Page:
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  • Book Excerpt: Creating Casual Games for Profit and Fun

    - Allen Partridge

  •  Cognitive Process of Challenge and Reward

    People are constantly learning. It's an absolutely essential part of human nature. We all are built to be curious and to learn from the investigations that this inherent ­curiosity launches. We see this all the time in our daily lives. You may meet friends in the shopping mall and note that one seems distracted or evasive. Generally we try to explore and examine such irregular behavior. Sometimes we ask direct questions, such as, "Are you okay?" At other times we simply explore the question internally and wonder what might have distracted them. If we see a simple math problem, we often solve it without being asked. This is an obvious truth, but its easier to see in the young, as once we are older, there are fewer unknowns.

    We play games, watch murder mysteries, explore caverns, even travel because it stimulates our minds and satisfies our insatiable appetite to learn. There are limits to the size of puzzle or challenge that we like to encounter. Music provides a fine example of this cognitive limit. We like music that we can easily follow and that challenges or surprises us in some way.

    When we are young, the surprise need not be sophisticated. The Barney® song for example, "I love you, you love me. . . ," is perfectly acceptable to a young toddler, but will quickly irritate most adults. "Get it out of my head!" Adults find the music repetitive and annoying almost beyond their limit to endure. It isn't challenging enough to interest them, so it frustrates them. Likewise, if the music were too complex, full of discordant harmonies or complex rhythmic patterns, the adult would also find the music frustrating, not because it's too simple, but because it's too complex (Figure 1.5).

    Figure 1.5 Delighting an audience requires the right amount of challenge.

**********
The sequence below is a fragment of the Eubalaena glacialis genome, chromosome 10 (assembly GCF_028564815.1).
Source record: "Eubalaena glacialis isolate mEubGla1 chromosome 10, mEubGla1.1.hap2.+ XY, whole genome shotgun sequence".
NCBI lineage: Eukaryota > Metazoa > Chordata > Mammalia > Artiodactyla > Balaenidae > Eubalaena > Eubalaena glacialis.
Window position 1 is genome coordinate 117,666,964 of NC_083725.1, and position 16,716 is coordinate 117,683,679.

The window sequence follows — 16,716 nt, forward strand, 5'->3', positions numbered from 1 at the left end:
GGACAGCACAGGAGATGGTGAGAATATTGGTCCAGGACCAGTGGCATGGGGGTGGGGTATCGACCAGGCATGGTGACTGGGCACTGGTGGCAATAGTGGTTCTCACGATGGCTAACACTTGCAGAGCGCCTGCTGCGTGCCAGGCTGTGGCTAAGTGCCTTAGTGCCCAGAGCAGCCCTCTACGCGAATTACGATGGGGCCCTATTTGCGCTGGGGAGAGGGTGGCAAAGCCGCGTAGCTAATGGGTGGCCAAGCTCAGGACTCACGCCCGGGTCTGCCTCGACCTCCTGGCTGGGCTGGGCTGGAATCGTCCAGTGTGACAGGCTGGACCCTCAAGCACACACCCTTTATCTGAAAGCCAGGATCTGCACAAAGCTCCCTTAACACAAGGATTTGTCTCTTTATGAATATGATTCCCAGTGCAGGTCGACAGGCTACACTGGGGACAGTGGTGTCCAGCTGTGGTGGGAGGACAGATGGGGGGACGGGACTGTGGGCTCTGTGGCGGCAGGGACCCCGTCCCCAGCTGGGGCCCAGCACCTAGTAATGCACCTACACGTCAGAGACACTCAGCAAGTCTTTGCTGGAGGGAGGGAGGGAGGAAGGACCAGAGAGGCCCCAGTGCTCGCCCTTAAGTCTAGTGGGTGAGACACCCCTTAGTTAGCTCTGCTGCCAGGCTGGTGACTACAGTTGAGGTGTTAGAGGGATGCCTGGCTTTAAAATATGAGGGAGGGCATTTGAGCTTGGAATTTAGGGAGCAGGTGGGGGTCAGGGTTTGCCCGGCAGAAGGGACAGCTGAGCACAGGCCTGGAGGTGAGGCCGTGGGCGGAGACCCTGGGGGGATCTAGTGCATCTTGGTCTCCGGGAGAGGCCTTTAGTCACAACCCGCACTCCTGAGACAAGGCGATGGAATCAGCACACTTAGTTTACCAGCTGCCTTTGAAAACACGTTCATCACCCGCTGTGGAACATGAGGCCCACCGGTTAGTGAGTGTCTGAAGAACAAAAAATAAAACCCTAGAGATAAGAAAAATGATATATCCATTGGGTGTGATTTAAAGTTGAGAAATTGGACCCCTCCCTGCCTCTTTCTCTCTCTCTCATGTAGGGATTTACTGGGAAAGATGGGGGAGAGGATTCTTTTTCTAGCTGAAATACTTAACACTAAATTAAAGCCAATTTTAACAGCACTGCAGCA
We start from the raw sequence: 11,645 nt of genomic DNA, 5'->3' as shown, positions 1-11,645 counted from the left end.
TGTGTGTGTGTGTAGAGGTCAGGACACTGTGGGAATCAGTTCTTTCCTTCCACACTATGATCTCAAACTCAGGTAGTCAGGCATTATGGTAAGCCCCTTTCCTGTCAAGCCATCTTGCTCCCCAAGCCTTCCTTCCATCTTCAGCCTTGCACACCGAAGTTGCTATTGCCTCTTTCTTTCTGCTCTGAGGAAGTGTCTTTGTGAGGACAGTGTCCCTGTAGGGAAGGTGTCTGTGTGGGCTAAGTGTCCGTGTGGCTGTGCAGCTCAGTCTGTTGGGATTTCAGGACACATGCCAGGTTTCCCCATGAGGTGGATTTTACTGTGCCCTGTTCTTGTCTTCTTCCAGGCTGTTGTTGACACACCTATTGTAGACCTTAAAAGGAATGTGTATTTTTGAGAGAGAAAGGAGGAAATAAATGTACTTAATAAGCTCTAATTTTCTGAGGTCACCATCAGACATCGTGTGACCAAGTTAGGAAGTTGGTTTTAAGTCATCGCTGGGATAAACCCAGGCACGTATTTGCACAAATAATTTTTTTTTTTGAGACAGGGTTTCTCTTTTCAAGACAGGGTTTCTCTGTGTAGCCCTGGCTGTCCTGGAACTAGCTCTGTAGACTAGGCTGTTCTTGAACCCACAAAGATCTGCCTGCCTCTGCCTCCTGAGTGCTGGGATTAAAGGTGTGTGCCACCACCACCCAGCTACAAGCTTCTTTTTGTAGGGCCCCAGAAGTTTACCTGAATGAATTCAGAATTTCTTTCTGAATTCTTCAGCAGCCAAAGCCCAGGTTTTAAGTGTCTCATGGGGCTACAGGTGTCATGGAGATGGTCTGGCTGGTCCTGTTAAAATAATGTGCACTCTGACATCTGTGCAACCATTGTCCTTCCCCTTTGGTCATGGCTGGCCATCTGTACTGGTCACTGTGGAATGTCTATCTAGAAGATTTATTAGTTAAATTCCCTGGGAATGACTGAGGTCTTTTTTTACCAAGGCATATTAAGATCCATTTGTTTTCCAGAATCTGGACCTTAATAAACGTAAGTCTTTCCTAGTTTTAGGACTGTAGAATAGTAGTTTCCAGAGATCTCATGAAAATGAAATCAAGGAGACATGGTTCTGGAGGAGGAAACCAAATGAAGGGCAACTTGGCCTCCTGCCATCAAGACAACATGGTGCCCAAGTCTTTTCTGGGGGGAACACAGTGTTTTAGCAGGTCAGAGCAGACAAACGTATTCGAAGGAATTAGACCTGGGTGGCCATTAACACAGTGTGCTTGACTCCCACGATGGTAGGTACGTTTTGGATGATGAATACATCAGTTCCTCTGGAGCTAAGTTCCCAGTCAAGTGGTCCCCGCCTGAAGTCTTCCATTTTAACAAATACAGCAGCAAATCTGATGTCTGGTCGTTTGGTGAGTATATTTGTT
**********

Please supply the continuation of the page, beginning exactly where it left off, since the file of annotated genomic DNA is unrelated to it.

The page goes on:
If you think about it, effective games must fall in the middle of this cognitive range: between too simple (boring) and too difficult (frustrating). If they do, the player finds them delightful. This, of course, raises two obvious problems. First, the player will get better at solving the game's puzzles, so the range of the target changes grows more sophisticated over time. Second, all players have different starting points, so they will all have slightly different ranges that they find satisfying.

    The result is that all games are a delicate balance of challenges to stimulate the player's need to learn and rewards to motivate the player to continue facing more challenges. Good games quickly allow players to identify the right starting level to challenge them and strongly reward the player for significant growth. If a game is tough to learn, players are less motivated to invest time in the experience. If a game is easy to master, players lose interest too quickly and are unlikely to purchase the game.

    Any functional version of the game that is ready for evaluation and testing is called a beta. Versions that are unfinished (lack some of the planned functions) but demonstrate essential functions are called alphas.


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